Why study ourselves and others from a ‘systems’ point of view?

Almost daily we encounter situations that frustrate us – individuals, groups, and even we ourselves, behave in ways that are clearly unproductive – we respond with fear and anxiety where none is needed. People begin to “spin” rather than simply remain still and listen. We talk about reacting rather than responding – the first an automatic response, the second a thoughtful response. We may see others acting out their anxiety and not know why, or how to help. And then we feel our own anxiety rise, leading us to thoughts, words and actions that betray our better selves. Family Systems Theory gives us a way to understand ourselves and others, to ‘see’ what is happening, and empowers us to choose differently.
What is Bowen Family Systems Theory?
* Borrowed from www.hsystems.org – Center for the Study of Human Systems, Roberta M Gilbert, MD
Bowen family systems theory, developed by Dr. Murray Bowen begining in the 1950’s, and developed throughout his life, is a new way of thinking about the human phenomenon. In it, the nuclear family, rather than the individual, is seen as the emotional unit. Several concepts grow out of that basic understanding, from the scale of differentiation of self to the importance of the generations to functioning of people in the present.
The tremendous usefulness of the theory in the lives of individuals and families gave rise to a new and more effective psychotherapy. Organizations such as businesses and congregations have used the ideas with great benefit. Leadership training based on Bowen theory is proving to have effectiveness for those in religious, business, educational and other types of organizations.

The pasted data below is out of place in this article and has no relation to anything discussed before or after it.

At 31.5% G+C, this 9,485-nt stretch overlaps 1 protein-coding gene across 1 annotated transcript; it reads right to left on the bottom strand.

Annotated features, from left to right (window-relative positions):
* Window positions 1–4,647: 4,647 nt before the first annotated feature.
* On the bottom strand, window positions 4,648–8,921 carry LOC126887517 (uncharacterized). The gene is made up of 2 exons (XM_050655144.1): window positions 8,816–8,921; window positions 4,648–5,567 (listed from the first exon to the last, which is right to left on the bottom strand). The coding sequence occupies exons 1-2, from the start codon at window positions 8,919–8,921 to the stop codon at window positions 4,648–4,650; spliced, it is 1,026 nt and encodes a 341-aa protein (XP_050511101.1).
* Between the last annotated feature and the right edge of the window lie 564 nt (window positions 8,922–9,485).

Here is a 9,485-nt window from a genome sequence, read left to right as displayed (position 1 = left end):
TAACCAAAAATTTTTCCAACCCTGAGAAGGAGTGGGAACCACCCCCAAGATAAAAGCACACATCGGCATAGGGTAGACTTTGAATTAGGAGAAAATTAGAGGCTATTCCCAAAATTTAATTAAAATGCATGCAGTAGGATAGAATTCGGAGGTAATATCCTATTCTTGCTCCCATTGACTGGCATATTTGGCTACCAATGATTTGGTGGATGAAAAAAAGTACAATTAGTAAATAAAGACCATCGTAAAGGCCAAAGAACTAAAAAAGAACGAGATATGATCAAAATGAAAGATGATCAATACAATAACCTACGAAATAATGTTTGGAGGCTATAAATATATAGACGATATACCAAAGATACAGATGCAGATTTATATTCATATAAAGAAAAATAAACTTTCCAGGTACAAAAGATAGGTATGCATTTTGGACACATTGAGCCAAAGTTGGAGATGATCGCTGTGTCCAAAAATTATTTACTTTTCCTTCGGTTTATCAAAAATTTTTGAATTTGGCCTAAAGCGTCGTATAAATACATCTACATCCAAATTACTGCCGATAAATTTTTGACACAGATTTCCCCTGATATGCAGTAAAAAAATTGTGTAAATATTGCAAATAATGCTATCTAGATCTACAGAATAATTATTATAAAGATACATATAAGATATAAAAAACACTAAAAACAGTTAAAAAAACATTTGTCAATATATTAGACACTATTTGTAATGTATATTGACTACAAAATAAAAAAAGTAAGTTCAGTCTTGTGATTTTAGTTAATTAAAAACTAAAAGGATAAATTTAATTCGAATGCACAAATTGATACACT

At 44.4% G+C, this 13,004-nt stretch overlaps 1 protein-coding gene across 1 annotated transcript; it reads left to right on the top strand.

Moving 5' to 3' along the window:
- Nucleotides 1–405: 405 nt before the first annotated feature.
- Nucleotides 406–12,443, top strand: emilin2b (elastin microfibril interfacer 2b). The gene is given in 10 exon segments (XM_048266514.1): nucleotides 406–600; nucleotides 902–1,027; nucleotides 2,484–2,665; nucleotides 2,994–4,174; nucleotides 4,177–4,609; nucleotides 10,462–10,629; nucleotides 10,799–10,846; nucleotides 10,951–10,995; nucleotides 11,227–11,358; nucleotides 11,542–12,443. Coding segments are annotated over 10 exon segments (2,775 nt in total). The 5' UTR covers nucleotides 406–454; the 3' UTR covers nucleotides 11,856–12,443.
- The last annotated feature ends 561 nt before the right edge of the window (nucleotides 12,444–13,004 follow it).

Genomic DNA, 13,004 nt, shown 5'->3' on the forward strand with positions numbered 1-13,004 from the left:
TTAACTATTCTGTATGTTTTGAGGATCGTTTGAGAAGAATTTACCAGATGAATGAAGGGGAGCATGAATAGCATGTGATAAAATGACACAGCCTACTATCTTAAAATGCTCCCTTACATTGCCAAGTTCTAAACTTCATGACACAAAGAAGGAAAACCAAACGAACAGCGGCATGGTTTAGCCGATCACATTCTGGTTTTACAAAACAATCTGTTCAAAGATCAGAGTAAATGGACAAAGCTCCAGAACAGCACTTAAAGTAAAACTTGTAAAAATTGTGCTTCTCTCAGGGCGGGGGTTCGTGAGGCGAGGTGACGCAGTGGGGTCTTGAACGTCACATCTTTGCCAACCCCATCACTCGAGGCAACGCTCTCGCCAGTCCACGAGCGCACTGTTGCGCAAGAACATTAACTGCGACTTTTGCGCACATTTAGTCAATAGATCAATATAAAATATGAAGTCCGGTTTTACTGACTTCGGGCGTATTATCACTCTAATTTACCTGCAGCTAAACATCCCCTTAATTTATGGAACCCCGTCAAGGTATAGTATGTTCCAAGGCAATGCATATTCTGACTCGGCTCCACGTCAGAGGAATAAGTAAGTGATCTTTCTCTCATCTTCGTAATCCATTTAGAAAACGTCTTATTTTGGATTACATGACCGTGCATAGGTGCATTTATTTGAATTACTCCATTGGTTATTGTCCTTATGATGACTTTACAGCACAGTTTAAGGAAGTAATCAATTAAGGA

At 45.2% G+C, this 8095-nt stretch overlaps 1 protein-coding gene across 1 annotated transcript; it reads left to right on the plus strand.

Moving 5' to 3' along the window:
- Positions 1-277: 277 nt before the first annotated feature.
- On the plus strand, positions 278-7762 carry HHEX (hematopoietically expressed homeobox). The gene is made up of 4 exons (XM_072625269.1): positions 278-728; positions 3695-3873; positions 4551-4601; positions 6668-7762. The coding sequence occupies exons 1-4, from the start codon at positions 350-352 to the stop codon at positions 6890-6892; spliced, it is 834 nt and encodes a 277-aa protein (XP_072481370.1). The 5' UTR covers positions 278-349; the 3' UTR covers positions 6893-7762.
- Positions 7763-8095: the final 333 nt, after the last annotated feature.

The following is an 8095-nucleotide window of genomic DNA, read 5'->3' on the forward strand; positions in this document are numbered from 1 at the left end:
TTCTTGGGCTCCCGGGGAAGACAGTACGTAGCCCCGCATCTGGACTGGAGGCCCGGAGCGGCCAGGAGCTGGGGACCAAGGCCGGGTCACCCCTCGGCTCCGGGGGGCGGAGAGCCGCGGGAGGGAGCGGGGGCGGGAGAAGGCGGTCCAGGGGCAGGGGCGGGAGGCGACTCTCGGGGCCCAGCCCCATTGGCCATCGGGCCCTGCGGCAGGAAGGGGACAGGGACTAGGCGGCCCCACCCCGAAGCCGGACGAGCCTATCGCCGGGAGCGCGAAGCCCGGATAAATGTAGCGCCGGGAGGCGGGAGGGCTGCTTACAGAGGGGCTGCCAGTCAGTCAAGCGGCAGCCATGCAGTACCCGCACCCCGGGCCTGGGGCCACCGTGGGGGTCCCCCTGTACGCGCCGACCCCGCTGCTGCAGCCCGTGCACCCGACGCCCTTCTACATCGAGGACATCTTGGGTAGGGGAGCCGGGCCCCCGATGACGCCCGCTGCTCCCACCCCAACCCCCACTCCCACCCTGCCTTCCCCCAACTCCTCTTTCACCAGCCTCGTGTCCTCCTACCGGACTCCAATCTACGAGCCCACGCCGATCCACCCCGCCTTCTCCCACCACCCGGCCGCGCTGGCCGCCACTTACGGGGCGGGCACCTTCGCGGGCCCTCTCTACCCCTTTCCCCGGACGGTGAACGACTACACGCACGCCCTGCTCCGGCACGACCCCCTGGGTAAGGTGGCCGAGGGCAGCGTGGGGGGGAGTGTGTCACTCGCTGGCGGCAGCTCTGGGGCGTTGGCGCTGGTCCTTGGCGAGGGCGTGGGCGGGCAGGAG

His major papers are found in his book, “Family Therapy in Clinical Practice,” Jason Aronson, New York, 1978.

Some Quotations from Dr. Bowen’s Family Therapy in Clinical Practice, Aronson, New York, 1978
“If society functioned on a higher level, we would have a higher percentage
of people oriented to responsibility for self and others.. . .” p. 449
“. . . what man thinks about himself , and what he says about himself, is different in many important ways from what he is.” p.158
“As families move from the compartmentalized, less mature world of secrets and foibles which they assume they are keeping under cover, and into the world of permitting their private selves to be more open and a possible example for others to follow, they grow up a little each day.” p. 520

“The goal is to be as much of a ‘self’ as is possible. . .and to permit the others as much latitude as possible toward developing their selfs.” p. 463
“Any time one key member of an organization can be responsibly responsible for self, the problem in the organization will resolve.” p.463
“There is a fine line between accepting the responsibility for the part self plays in a situation and accepting the ‘blame’ for it.” p.464

Bowen theory is constructed with 8 core concepts: Nuclear Family Emotional System; Differentiation of Self; Triangles; Cutoff; Family Projection Process; Multigenerational Transmission Process; Sibling Position; and Emotional Process in Society. Central to our ability to make use of these concepts is our willingness to see, feel, and name the anxiety present in ourselves, others, and the larger system. Once we do, then we begin to gain some power to change, and the 8 concepts become the tools by which we can learn to construct a better self, and a better world.

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